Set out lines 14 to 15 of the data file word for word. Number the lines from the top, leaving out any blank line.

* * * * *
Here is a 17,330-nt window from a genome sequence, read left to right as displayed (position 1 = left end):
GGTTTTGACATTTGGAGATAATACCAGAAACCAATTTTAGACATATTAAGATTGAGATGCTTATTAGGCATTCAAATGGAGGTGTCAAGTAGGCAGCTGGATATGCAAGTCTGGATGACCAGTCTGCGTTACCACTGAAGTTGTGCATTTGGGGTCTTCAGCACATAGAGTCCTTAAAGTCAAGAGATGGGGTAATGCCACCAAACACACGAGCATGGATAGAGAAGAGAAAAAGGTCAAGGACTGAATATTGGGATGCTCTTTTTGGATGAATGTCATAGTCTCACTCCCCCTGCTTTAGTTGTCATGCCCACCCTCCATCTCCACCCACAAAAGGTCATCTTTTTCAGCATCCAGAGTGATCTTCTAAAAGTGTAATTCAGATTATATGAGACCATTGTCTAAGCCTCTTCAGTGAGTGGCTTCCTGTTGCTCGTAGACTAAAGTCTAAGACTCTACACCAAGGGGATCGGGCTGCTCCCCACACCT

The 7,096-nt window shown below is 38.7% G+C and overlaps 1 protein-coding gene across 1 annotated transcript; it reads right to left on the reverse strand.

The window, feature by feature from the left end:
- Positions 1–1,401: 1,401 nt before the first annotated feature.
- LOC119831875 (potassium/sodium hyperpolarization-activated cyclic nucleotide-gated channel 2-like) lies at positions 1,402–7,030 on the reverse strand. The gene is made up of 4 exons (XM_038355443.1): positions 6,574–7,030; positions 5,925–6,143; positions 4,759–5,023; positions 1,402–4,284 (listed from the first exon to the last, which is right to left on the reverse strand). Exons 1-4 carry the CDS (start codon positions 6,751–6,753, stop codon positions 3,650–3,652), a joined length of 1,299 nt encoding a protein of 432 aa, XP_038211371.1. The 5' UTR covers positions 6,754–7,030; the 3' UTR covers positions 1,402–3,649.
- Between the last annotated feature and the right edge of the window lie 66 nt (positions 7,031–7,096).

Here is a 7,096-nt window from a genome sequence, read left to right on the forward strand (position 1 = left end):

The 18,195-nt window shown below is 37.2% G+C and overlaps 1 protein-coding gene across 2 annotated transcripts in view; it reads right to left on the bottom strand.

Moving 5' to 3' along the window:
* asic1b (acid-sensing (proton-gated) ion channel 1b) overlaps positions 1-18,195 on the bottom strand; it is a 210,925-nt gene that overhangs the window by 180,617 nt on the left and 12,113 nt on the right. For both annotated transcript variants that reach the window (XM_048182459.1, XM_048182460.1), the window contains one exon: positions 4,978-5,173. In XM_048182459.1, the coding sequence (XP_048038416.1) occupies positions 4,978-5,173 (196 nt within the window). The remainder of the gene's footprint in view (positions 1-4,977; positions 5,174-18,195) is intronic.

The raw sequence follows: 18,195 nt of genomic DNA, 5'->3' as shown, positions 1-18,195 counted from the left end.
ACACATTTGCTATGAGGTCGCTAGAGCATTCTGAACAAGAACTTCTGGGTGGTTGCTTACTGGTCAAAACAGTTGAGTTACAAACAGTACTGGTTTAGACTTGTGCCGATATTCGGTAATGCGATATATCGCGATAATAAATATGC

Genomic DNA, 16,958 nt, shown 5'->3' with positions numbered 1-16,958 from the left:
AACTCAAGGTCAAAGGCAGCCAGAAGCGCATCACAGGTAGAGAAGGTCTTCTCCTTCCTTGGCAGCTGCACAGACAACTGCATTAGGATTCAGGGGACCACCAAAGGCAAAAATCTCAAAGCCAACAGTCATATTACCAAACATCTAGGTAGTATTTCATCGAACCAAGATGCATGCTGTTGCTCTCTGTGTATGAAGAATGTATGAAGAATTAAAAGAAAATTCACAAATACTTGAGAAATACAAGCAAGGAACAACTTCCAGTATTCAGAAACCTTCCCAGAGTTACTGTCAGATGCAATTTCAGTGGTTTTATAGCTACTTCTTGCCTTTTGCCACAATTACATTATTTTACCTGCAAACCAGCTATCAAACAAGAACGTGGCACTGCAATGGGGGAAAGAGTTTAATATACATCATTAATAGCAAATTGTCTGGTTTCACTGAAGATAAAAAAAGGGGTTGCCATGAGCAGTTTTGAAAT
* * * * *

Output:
Genomic DNA, 16,958 nt, shown 5'->3' with positions numbered 1-16,958 from the left:
AACTCAAGGTCAAAGGCAGCCAGAAGCGCATCACAGGTAGAGAAGGTCTTCTCCTTCCTTGGCAGCTGCACAGACAACTGCATTAGGATTCAGGGGACCACCAAAGGCAAAAATCTCAAAGCCAACAGTCATATTACCAAACATCTAGGTAGTATTTCATCGAACCAAGATGCATGCTGTTGCTCTCTGTGTATGAAGAATGTATGAAGAATTAAAAGAAAATTCACAAATACTTGAGAAATACAAGCAAGGAACAACTTCCAGTATTCAGAAACCTTCCCAGAGTTACTGTCAGATGCAATTTCAGTGGTTTTATAGCTACTTCTTGCCTTTTGCCACAATTACATTATTTTACCTGCAAACCAGCTATCAAACAAGAACGTGGCACTGCAATGGGGGAAAGAGTTTAATATACATCATTAATAGCAAATTGTCTGGTTTCACTGAAGATAAAAAAAGGGGTTGCCATGAGCAGTTTTGAAAT